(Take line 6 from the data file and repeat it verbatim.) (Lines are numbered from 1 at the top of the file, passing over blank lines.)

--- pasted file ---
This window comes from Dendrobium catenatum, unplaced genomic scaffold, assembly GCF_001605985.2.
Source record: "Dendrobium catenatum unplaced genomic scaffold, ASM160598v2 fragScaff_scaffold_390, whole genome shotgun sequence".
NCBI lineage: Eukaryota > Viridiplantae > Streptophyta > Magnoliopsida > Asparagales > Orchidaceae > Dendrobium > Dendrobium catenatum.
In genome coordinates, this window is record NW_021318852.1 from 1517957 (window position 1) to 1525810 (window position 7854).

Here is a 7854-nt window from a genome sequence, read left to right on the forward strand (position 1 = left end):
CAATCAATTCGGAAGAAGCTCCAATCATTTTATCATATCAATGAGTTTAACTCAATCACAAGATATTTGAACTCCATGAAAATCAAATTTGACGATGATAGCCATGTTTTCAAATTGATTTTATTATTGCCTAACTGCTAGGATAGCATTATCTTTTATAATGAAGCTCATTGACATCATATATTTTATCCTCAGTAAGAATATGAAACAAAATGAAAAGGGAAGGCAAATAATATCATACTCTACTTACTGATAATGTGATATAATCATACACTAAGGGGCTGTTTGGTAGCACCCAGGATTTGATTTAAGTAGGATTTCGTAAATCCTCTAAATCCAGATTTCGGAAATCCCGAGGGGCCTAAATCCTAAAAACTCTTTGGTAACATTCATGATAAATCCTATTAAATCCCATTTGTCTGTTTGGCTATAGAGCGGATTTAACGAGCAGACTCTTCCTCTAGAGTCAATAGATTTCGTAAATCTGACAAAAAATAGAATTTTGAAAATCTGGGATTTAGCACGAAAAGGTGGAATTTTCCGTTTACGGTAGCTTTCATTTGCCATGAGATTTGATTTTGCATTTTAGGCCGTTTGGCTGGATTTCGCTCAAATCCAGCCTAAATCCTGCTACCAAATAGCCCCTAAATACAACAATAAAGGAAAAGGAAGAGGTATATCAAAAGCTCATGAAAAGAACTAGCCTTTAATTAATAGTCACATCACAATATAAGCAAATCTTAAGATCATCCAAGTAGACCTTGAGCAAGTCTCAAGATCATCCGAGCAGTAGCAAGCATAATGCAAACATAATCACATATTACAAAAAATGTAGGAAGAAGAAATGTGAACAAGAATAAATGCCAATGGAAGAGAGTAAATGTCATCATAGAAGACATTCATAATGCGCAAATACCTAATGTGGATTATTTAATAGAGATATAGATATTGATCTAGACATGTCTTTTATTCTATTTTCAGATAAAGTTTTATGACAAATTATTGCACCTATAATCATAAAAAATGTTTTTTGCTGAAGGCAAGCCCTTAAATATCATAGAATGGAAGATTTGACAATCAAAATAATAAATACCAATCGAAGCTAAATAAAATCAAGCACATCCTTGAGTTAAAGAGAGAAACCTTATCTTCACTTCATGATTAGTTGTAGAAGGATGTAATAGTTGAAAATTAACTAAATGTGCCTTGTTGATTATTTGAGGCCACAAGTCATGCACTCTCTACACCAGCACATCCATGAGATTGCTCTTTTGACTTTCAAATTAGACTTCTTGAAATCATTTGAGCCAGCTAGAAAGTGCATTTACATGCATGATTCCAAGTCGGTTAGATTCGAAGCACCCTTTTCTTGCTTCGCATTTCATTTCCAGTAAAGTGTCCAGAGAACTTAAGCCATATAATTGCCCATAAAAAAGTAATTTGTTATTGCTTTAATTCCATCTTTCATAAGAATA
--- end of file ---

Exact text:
CAATCAATTCGGAAGAAGCTCCAATCATTTTATCATATCAATGAGTTTAACTCAATCACAAGATATTTGAACTCCATGAAAATCAAATTTGACGATGATAGCCATGTTTTCAAATTGATTTTATTATTGCCTAACTGCTAGGATAGCATTATCTTTTATAATGAAGCTCATTGACATCATATATTTTATCCTCAGTAAGAATATGAAACAAAATGAAAAGGGAAGGCAAATAATATCATACTCTACTTACTGATAATGTGATATAATCATACACTAAGGGGCTGTTTGGTAGCACCCAGGATTTGATTTAAGTAGGATTTCGTAAATCCTCTAAATCCAGATTTCGGAAATCCCGAGGGGCCTAAATCCTAAAAACTCTTTGGTAACATTCATGATAAATCCTATTAAATCCCATTTGTCTGTTTGGCTATAGAGCGGATTTAACGAGCAGACTCTTCCTCTAGAGTCAATAGATTTCGTAAATCTGACAAAAAATAGAATTTTGAAAATCTGGGATTTAGCACGAAAAGGTGGAATTTTCCGTTTACGGTAGCTTTCATTTGCCATGAGATTTGATTTTGCATTTTAGGCCGTTTGGCTGGATTTCGCTCAAATCCAGCCTAAATCCTGCTACCAAATAGCCCCTAAATACAACAATAAAGGAAAAGGAAGAGGTATATCAAAAGCTCATGAAAAGAACTAGCCTTTAATTAATAGTCACATCACAATATAAGCAAATCTTAAGATCATCCAAGTAGACCTTGAGCAAGTCTCAAGATCATCCGAGCAGTAGCAAGCATAATGCAAACATAATCACATATTACAAAAAATGTAGGAAGAAGAAATGTGAACAAGAATAAATGCCAATGGAAGAGAGTAAATGTCATCATAGAAGACATTCATAATGCGCAAATACCTAATGTGGATTATTTAATAGAGATATAGATATTGATCTAGACATGTCTTTTATTCTATTTTCAGATAAAGTTTTATGACAAATTATTGCACCTATAATCATAAAAAATGTTTTTTGCTGAAGGCAAGCCCTTAAATATCATAGAATGGAAGATTTGACAATCAAAATAATAAATACCAATCGAAGCTAAATAAAATCAAGCACATCCTTGAGTTAAAGAGAGAAACCTTATCTTCACTTCATGATTAGTTGTAGAAGGATGTAATAGTTGAAAATTAACTAAATGTGCCTTGTTGATTATTTGAGGCCACAAGTCATGCACTCTCTACACCAGCACATCCATGAGATTGCTCTTTTGACTTTCAAATTAGACTTCTTGAAATCATTTGAGCCAGCTAGAAAGTGCATTTACATGCATGATTCCAAGTCGGTTAGATTCGAAGCACCCTTTTCTTGCTTCGCATTTCATTTCCAGTAAAGTGTCCAGAGAACTTAAGCCATATAATTGCCCATAAAAAAGTAATTTGTTATTGCTTTAATTCCATCTTTCATAAGAATA